1. ITV Report

Judge warns on bullying as two jurors discharged in parachute trial

Emile Cilliers is accused of two counts of attempting to murder Victoria Cilliers while having two affairs. Photo: ITV News

The judge in the trial of an Army sergeant accused of attempting to murder his wife by tampering with her parachute has advised the jurors to ensure there is no "bullying" between them as he discharged two members for ill-health.

The nine women and three men on the jury have been deliberating for about 23-and-a-half hours since last Tuesday in the trial of Emile Cilliers at Winchester Crown Court which started more than seven weeks ago.

However, about 90 minutes after the judge, Mr Justice Sweeney, gave a direction on Tuesday this week to the jury saying that he would accept majority verdicts, one of the jurors became ill.

Then on Wednesday morning, the forewoman of the jury became ill and Mr Justice Sweeney has now discharged the two female jurors after receiving medical certificates.

Jury service is not easy; it never has been. It involves a major civic responsibility. By their very nature some trials require jurors to address deeply sensitive human problems, and some discussions may be fierce or tempestuous, with powerful arguments and counter-arguments.

In such cases, discussions by their nature will be exhausting. However, and obviously, all must remain within the proper bounds of discussion, and not amount to improper pressure or bullying.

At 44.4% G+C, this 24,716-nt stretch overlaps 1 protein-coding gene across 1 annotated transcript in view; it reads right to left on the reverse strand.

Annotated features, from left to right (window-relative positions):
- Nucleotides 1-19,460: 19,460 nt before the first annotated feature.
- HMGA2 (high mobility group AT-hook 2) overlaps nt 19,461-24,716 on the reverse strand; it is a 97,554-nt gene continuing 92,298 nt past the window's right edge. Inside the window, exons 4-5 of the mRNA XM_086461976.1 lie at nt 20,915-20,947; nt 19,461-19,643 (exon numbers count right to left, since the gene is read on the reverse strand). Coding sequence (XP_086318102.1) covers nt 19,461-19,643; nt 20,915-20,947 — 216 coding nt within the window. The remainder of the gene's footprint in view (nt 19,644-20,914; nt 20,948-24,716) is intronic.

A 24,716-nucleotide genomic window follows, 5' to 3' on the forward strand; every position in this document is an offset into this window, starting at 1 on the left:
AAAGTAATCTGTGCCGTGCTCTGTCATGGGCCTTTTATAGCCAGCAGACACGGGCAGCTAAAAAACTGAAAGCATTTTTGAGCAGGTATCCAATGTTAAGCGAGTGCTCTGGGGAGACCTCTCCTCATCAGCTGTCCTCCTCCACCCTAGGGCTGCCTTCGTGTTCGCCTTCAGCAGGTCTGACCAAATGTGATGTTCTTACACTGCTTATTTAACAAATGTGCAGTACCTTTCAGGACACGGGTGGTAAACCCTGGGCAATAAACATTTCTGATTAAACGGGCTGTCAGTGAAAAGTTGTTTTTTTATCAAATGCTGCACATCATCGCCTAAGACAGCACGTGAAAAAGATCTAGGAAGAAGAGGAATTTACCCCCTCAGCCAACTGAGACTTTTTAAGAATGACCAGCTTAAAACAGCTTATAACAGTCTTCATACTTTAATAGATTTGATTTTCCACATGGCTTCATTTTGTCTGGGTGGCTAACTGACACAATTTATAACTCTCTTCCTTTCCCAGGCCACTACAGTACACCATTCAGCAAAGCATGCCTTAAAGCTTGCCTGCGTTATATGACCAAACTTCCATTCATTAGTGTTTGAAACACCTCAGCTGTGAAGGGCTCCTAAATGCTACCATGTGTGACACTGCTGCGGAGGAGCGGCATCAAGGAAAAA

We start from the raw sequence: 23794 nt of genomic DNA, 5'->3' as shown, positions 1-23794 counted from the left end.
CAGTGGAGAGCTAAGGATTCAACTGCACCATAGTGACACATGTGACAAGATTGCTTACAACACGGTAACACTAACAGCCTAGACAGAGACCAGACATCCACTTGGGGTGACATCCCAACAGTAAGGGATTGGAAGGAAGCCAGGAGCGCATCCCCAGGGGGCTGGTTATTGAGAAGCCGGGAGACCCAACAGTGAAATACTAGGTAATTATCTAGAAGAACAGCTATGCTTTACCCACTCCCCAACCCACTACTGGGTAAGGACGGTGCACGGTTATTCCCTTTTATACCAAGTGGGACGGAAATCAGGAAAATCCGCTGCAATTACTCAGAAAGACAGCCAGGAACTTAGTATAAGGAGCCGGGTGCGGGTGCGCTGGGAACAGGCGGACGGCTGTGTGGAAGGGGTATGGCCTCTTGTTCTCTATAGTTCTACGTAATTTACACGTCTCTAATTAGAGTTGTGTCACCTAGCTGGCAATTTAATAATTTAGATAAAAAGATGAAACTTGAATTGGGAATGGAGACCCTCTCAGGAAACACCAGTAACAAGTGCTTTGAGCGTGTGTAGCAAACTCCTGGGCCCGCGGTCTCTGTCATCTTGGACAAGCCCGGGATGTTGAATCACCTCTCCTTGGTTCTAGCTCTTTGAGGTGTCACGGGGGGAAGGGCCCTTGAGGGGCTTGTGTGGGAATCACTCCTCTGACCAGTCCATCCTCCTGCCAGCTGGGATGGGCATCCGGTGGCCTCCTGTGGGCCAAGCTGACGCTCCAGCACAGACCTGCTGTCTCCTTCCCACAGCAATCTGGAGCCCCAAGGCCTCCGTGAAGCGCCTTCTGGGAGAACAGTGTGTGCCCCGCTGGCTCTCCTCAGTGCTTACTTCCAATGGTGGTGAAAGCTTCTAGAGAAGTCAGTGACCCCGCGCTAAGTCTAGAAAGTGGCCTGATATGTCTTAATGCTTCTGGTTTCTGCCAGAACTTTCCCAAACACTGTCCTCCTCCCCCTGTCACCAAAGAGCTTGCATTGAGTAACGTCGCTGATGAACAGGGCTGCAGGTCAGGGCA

Each member of the jury has equal responsibility for the verdicts, and whilst it is perhaps inevitable that different views will be expressed about different features of the case, confidence in the jury system ultimately depends upon the fact that there is mutual respect amongst members of the jury, and reasonable give and take between them, with an opportunity for each to be heard, and his or her opinions listened to respectfully and attentively, and then reasonably considered by all.

– Justice Sweeney said this to the jurors

Cilliers, of the Royal Army Physical Training Corps, is accused of two counts of attempting to murder Victoria Cilliers while having two affairs.

Mrs Cilliers, a highly-experienced parachuting instructor, suffered near-fatal injuries when she took part in a jump at the Army Parachute Association at Netheravon, Wiltshire, on Easter Sunday, April 5 2015.

Cilliers, 37, is accused of sabotaging her main and reserve parachute and a few days earlier tampering with a gas valve at the family home in Amesbury, Wiltshire.

The defendant denies two counts of attempted murder and one of criminal damage to the gas valve recklessly endangering life.

Cilliers denies the charges against him and suggested in court that a "stranger" may have tampered with his wife's parachute and denied tampering with the gas fitting.